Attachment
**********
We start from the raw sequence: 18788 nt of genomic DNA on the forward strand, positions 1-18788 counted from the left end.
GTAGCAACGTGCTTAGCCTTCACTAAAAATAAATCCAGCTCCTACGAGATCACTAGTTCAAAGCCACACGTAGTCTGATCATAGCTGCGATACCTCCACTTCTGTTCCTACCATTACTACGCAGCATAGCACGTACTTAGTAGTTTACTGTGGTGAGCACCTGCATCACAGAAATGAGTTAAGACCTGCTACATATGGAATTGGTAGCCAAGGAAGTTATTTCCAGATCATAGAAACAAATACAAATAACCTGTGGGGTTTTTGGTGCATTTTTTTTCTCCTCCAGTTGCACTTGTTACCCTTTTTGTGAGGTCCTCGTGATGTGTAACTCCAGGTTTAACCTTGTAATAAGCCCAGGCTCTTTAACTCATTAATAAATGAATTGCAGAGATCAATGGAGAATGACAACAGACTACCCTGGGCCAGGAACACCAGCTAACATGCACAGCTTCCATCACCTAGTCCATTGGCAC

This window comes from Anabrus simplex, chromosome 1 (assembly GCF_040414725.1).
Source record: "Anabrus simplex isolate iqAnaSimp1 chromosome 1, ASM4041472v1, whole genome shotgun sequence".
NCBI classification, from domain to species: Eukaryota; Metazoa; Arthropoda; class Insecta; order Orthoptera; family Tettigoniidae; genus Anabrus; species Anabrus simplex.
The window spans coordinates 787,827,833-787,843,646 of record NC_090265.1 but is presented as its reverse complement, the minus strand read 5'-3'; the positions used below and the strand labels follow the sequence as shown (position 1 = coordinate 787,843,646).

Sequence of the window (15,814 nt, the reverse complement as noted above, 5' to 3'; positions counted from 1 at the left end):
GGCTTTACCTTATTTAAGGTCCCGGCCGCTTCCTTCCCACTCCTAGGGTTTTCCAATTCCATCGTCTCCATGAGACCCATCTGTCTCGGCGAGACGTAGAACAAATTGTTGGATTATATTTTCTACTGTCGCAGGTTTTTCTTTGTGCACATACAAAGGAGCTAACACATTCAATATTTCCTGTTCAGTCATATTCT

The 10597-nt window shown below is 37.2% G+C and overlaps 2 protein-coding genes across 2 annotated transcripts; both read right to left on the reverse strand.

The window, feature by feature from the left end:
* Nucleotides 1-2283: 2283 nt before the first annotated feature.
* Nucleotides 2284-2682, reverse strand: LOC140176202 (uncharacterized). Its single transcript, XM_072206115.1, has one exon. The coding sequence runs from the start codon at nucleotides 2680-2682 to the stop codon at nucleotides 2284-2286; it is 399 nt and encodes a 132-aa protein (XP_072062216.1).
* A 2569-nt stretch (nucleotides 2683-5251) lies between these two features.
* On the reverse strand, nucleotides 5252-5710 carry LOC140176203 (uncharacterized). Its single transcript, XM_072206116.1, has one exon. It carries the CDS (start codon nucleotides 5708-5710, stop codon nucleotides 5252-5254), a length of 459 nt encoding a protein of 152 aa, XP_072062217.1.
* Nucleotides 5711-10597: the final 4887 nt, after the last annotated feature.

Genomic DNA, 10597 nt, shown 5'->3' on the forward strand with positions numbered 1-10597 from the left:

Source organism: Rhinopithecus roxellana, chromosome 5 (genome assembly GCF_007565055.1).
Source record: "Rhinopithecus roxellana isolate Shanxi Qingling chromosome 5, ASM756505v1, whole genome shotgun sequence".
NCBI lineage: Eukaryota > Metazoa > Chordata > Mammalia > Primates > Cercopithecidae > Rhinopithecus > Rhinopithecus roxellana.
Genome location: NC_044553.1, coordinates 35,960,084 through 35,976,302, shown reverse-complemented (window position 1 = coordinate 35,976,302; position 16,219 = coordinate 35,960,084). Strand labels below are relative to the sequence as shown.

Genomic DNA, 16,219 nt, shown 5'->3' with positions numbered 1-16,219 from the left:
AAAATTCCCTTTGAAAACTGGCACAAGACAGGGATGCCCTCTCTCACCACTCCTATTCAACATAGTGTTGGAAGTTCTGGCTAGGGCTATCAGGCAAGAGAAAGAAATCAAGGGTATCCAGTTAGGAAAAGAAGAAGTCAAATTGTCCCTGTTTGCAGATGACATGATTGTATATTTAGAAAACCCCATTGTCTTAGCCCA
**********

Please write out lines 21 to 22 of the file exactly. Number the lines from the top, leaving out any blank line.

Genomic DNA, 16,219 nt, shown 5'->3' with positions numbered 1-16,219 from the left:
AAAATTCCCTTTGAAAACTGGCACAAGACAGGGATGCCCTCTCTCACCACTCCTATTCAACATAGTGTTGGAAGTTCTGGCTAGGGCTATCAGGCAAGAGAAAGAAATCAAGGGTATCCAGTTAGGAAAAGAAGAAGTCAAATTGTCCCTGTTTGCAGATGACATGATTGTATATTTAGAAAACCCCATTGTCTTAGCCCA